Ed
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« Reply #53 on: January 24, 2017, 06:03:13 PM »

You can practice those shapes (E and Am) using the middle, ring, and pinky up and down the fretboard, and work on the hand strength of that barre.  Having a really well done setup will help immensely (IMO).

Ed

Well, there are no alternatives to barre chords if barre chords are what's required. That first position F and Bm are kind of essential. You can fake them a little until you get them down but get them down you must.   

Both good advice. Barre chords are ALWAYS tough at first - that's why we practice - to get better. Part of practice is 1) strengthening your fingers/hand, and 2) muscle memory; the more you practice, the more your hands "learn" where the chords are.

It'll all come - just keep at it!
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« Reply #54 on: January 26, 2017, 04:24:06 PM »

My guitar teacher has his Masters in Musicology (yes really) and plays in several really good bands so he is great at giving me both the theory behind what we are learning and the applications for real life playing. He does his best to keep it simple and he transcribes a lot of the songs we learn to make it more applicable to the level I am learning at, then gives me embellishments as I learn the song. I was very, very lucky to find him, he is also patient and funny and an all around cool guy.
I know I will have to master barre chords, learn theory, etc. Been working on it. I think what has been missing all along is just a basic "here are three easy chords" and simple Mary Had a Little Lamb songs that I could "play around" with so I am not so dead focused on the mechanics of what is happening. I feel like I have a lot of tools, and basically know how to use each one but I am trying to build a house without any plans. I really should be starting with a birdhouse or two.

Ducktrapper I really liked that youtube video!
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« Reply #55 on: January 26, 2017, 04:29:38 PM »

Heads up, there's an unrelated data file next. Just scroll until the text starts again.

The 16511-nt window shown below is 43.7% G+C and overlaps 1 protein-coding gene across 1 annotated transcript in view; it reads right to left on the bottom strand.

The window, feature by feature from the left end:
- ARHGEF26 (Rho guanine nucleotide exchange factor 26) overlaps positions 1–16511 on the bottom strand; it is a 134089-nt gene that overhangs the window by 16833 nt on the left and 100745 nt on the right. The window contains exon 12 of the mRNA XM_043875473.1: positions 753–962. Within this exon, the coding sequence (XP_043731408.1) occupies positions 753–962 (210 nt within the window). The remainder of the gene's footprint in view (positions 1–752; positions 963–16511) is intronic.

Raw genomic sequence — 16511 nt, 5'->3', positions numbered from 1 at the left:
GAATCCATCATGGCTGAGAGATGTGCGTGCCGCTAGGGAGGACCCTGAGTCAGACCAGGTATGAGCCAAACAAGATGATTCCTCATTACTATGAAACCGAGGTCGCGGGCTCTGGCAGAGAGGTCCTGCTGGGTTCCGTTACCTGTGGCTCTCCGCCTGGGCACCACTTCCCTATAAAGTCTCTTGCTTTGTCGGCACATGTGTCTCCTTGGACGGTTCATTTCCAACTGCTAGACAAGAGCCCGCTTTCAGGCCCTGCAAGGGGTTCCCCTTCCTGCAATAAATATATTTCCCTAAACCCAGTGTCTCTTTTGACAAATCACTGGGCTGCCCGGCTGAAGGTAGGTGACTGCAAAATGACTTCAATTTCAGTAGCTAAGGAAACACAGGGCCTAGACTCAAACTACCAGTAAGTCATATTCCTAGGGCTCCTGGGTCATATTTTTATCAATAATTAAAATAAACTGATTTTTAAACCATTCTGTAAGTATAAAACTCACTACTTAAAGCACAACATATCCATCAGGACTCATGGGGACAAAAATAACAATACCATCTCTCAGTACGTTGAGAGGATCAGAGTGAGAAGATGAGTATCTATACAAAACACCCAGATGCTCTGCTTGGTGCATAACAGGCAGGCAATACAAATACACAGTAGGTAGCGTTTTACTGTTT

Checkout ' justinguitar.com' beginnerscourse songs, totally free. Plenty of very easy songs to play.
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« Reply #56 on: January 26, 2017, 05:20:01 PM »

My guitar teacher has his Masters in Musicology (yes really) and plays in several really good bands so he is great at giving me both the theory behind what we are learning and the applications for real life playing. He does his best to keep it simple and he transcribes a lot of the songs we learn to make it more applicable to the level I am learning at, then gives me embellishments as I learn the song. I was very, very lucky to find him, he is also patient and funny and an all around cool guy.
I know I will have to master barre chords, learn theory, etc. Been working on it. I think what has been missing all along is just a basic "here are three easy chords" and simple Mary Had a Little Lamb songs that I could "play around" with so I am not so dead focused on the mechanics of what is happening. I feel like I have a lot of tools, and basically know how to use each one but I am trying to build a house without any plans. I really should be starting with a birdhouse or two.

Ducktrapper I really liked that youtube video!

Glad you did. I stumble upon these things and think this would be useful. Even though I'm pretty good at this stuff, every now and then a reminder of how things work can inspire something new. It's great you have a good teacher and I know exactly what you mean. It has to be fun, as well. The internet is a wonderful thing, however. When I started playing, it was very difficult to find material that taught anything you wanted to know and songbooks of that era tended to be aimed at piano or horn players. Very difficult to learn songs in non guitar friendly, flat keys. Good luck with the process and have fun.
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« Reply #57 on: February 01, 2017, 05:18:18 PM »

Checkout ' justinguitar.com' beginnerscourse songs, totally free. Plenty of very easy songs to play.

Thanks for the ideas.  I've been Youtubing for several months learning whatever song I fancy.  It's so easy with dozens of how to play vids out there for the same song.  My favorite though is the "shut up and play" guy.  I like his style and have learned many songs from him.   

As for attracting more females, my wife pointed out there are no "like" buttons on the posts.  Not that I claim to understand what that means..... 

 
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« Reply #58 on: February 01, 2017, 05:50:53 PM »

As for attracting more females, my wife pointed out there are no "like" buttons on the posts.  Not that I claim to understand what that means..... 

 

Not to keep women away but ... please .... let's keep it that way!   
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« Reply #59 on: February 01, 2017, 07:11:07 PM »